Abraham Lincoln, his mother showed him no affection at all. His father treated him like a farm animal. He was sent to school with clothes that were much too short for him, because they wouldn’t buy clothes that fit. And the schoolmates called him gorilla, monkey boy, and all these nicknames that kids just come up with when somebody looks odd or unusual. He starts a business and goes bankrupt. Falls in love and the girl’s family will have nothing to do with him. Because in their mind he was what at that time we would consider and call “trailer trash.” Then he runs for office, and fails. Runs for office again, and fails. And he runs for office again and fails. Falls in love again, and this time marries a woman who turns out to be emotionally disturbed. Runs for office, and gets elected finally. He runs for office again, and fails and fails and fails like twenty six times. But he eventually becomes president of the United States. Toward the end of his term, shortly before he was assassinated, he was interviewed and asked: “What made you the strong person that you are, this person with character, principle and the inner strength that you have? How did you become this?” He said, “Adversity. When you overcome adversity it strengthens you. I’ve walked on adversity my whole life, because that is what makes a person strong.” And creative thinkers think that way. To them adversity is something to be overcome.
|Abraham Lincoln, 16th President of the
Unfortunately in our society, people can explain things away by saying, “It’s my parent’s fault; I don’t have the genes or I don’t have the education. I don’t have this, but it’s not my fault.” It’s giving people reasons not to succeed.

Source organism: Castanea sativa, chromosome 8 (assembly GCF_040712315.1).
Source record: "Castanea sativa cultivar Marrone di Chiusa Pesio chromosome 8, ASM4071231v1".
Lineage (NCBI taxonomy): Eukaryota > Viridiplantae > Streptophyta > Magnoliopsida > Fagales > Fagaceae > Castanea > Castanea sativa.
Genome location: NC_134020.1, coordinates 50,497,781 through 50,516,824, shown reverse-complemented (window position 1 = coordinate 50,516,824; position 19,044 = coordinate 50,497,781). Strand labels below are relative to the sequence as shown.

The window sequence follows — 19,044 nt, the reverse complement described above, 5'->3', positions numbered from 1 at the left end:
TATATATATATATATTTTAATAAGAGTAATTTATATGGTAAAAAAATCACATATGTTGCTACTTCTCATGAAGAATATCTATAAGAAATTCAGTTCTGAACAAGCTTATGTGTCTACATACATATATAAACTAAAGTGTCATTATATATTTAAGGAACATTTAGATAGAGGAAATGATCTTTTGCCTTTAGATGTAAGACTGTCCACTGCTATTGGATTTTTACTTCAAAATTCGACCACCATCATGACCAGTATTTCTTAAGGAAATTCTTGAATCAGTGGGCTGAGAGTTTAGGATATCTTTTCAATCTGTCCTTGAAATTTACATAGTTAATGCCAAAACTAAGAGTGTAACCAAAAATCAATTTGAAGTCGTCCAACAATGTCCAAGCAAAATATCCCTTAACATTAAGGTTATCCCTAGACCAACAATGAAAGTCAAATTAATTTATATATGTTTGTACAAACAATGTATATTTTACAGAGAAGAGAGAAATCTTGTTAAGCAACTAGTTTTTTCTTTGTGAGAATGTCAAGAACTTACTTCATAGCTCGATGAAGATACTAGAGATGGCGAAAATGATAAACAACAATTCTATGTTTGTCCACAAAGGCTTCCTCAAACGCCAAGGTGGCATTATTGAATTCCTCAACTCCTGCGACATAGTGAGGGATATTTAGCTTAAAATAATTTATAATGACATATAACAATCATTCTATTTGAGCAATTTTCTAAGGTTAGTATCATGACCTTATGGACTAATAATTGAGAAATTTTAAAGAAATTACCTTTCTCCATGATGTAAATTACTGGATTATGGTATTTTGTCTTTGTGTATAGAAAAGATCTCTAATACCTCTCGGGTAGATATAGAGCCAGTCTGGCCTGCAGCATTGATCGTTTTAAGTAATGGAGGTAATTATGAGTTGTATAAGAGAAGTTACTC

SC: I love the title of Chapter 7 in your book: “Change the way you look at things, and the things you look at change”.
MM: It’s like I’m walking down the street and this lady bumps into me. Now I could say, “That’s a rude and aggressive feminist.” Or I could say, “Yeah, you know, the architect who designed these streets didn’t do a good job. He should’ve given it more room, more width.” Or I could say, “I’m getting old; I should watch where I’m walking.” Or I could say, “I think she’s flirting with me.” I give it meaning. The bump is neutral, it has no meaning. I give it the meaning and it’s the same with every thing in life. The experiences that you have are neutral whatever they are you give it the meaning.
Abraham Lincoln recalled his experiences, and interpreted all as good things that made him what he is. The creative thinkers are like that. They will look and interpret things to their benefit. And you can see, in our society, most people will interpret just about everything as the reason for their misfortune. But experiences are neutral. You give it the meaning.
It’s because my mind is now focused. We are bombarded with all kinds of stimuli every day, but you have to have the intention. And by intention I mean you have to have the willingness to act.
SC: There is another concept that some people call ideas from God and you refer to this process as incubation. It’s very common when we’re contemplating solutions to a problem and we go to bed, or we go off to do something else, and suddenly the solution pops in our mind. What is your explanation of events like this?